Amelia Renee came into this world fast and furious on Aug 23, 2016. Her birth was so quick that she made her grand entrance in the back of my van!! When I finally got to peek at her sweet little body and those almond shaped eyes, I knew at that moment that she had Down syndrome. I had no confirmation; I could just tell. You do not spend four years as a NICU nurse and not recognize Down syndrome right away. We had prenatal testing and a couple of ultrasounds that did not point us in any direction that something may be different about this little babe. I was so happy to be having another child, her older sister only 18 months old at the time. It took a few years and some fertility to get pregnant with Amelia’s older sister, so imagine our surprise when I got pregnant without any thought when she was nine months old.

Life after Amelia was born, and her diagnosis was confirmed was the hardest time of my life. I spent many months angry, depressed, and generally ungrateful for this life I was ‘given’. I did all the right things, why did I have a child with Down syndrome? This was a question that haunted me for a months and months. The more I tried to tell myself “it could be worse”, the more fragile my emotional state became. It is a very difficult mental state to explain to another person who is not faced with an unexpected diagnosis. You have this tiny human that is here; she needs fed, changed, and loved. Yet you feel so hollow that you count down the minutes until the days are over. I spent hours each day looking at the clock waiting for anyone to come take care of her so I didn’t have to look at this baby with Down syndrome any longer. With the help of far too many self-help books and a village of friends and family, I was able to fully accept Amelia and her diagnosis.

I’m telling my story for anyone facing any unexpected diagnosis; it is ok and completely normal to have these feelings. Your feelings are valid, no matter what situation you are in. I spent far to long trying to pretend that I was fine when I was nowhere near fine. You are now in a club that you may not even knew existed before this. Things may seem insurmountable now, but there is a light at the end of that tunnel. When Amelia was born someone told me that someday I will look back at those days after her birth and I will feel sad that I ever felt that way. That is the truth, Amelia is amazing and I regret those months of just trying to make it through the day. Those dark days helped mold me into the best mother I can be. Empathy and understanding go a long way. It may be a fellow ‘club’ member that throws you a rope into acceptable. The key is this; your journey is your journey. That sounds simple and for some people it is and others it is not. Either way is not the right way.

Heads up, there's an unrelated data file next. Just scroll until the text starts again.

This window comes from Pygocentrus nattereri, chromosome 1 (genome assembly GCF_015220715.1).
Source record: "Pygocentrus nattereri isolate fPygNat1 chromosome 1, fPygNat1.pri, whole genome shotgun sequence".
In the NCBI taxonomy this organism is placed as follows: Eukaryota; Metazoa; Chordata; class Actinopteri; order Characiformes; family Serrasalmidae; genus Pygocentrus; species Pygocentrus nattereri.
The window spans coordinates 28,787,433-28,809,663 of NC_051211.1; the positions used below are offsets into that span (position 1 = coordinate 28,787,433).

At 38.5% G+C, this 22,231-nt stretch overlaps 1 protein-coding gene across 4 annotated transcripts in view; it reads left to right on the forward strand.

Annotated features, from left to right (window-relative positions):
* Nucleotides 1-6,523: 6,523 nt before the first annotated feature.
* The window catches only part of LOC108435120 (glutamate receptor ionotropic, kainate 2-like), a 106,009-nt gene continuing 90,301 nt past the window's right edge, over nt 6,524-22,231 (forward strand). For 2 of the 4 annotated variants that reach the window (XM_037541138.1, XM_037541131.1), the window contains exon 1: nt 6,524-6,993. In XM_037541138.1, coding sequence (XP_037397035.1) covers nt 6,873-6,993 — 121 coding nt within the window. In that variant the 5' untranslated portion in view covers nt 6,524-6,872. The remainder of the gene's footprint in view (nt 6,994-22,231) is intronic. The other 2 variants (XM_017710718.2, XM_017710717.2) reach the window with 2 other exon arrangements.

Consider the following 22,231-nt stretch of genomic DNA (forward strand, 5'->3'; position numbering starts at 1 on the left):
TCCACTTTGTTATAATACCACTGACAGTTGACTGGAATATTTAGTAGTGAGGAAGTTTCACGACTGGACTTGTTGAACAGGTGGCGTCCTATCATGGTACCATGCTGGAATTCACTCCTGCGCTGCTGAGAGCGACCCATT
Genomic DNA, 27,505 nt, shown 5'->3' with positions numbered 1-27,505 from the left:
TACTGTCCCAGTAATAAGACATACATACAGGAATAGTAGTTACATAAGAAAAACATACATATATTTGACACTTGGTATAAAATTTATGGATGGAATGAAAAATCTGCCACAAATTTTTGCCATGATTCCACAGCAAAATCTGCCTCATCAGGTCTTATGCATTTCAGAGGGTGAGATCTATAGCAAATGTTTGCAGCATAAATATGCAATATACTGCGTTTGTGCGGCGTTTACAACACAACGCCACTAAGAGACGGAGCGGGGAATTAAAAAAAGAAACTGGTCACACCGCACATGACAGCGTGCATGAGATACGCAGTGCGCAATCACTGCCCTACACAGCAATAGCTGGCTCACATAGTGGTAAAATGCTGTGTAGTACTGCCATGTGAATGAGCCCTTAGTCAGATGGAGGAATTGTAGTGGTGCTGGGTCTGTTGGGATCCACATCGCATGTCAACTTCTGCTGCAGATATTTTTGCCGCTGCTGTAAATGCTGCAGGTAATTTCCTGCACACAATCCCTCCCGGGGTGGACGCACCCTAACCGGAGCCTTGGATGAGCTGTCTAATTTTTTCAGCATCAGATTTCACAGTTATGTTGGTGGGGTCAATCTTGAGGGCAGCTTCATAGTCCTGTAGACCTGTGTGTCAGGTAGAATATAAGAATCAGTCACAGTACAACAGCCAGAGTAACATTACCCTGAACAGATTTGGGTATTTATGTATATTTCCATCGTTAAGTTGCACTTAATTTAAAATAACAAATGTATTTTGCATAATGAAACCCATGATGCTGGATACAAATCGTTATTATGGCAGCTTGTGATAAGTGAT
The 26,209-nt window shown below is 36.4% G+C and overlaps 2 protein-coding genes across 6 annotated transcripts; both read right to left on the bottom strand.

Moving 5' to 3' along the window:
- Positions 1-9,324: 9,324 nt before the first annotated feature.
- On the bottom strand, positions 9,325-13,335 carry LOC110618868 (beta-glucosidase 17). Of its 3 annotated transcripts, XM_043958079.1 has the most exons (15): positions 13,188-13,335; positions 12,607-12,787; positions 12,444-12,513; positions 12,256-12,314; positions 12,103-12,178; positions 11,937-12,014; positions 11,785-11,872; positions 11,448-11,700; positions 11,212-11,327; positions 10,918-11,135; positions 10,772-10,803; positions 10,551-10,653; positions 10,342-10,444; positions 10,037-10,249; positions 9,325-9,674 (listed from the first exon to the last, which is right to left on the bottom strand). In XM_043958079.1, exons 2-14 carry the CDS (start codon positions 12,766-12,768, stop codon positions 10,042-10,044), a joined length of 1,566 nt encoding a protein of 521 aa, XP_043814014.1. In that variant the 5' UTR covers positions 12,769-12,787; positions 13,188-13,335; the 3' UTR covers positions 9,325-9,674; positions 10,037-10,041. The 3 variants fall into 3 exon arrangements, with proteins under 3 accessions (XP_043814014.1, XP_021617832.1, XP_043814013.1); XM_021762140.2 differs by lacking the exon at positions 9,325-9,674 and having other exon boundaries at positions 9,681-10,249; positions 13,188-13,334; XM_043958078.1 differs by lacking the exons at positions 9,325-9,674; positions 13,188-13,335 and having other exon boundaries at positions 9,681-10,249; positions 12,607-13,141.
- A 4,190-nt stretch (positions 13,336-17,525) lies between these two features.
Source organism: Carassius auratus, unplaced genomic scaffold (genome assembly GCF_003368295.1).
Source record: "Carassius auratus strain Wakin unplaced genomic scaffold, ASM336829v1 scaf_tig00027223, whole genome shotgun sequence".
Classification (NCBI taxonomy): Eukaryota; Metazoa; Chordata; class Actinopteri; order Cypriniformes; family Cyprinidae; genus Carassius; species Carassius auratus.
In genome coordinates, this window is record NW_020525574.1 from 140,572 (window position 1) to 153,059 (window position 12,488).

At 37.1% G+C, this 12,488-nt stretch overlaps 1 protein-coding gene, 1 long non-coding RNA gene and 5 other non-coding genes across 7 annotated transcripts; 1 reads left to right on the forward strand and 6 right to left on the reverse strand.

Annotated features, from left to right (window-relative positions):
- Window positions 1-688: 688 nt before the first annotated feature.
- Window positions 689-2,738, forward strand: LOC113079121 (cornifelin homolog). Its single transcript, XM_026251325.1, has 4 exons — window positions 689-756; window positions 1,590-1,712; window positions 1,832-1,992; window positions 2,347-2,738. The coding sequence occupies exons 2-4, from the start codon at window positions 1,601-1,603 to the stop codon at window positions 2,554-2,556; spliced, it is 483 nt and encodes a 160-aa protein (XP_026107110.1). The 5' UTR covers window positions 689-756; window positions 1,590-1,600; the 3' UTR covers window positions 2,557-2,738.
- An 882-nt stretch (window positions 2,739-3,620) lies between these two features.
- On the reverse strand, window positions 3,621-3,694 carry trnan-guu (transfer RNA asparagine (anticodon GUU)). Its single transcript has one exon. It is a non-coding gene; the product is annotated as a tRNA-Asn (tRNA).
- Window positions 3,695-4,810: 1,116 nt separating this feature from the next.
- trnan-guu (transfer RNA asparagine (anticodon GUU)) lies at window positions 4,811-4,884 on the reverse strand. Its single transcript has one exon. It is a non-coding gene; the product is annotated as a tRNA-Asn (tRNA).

Amelia is now a sassy, spunky, and hilarious 3 year old. The love I have for her (all 3 of my children really) runs deep into my body. I look back at those early days and I am sad that I ever had those feelings about her or her diagnosis (just like that person told me I would be). Some days are intense and difficult, but I can say that equally about all my children. Amelia is a joy and she is extremely intelligent. The sky is her limit and I fully intend on helping her reach whatever goal she wants to achieve.

So, to the new Momma that is facing something unexpected, congratulations on your baby! For a Mom that is months into a new diagnosis, keep plugging along- you will get there! To friends and family of these women, be supportive! Mostly though to everyone, love that baby no matter what the diagnosis may be. Love, kindness, and acceptance matter.

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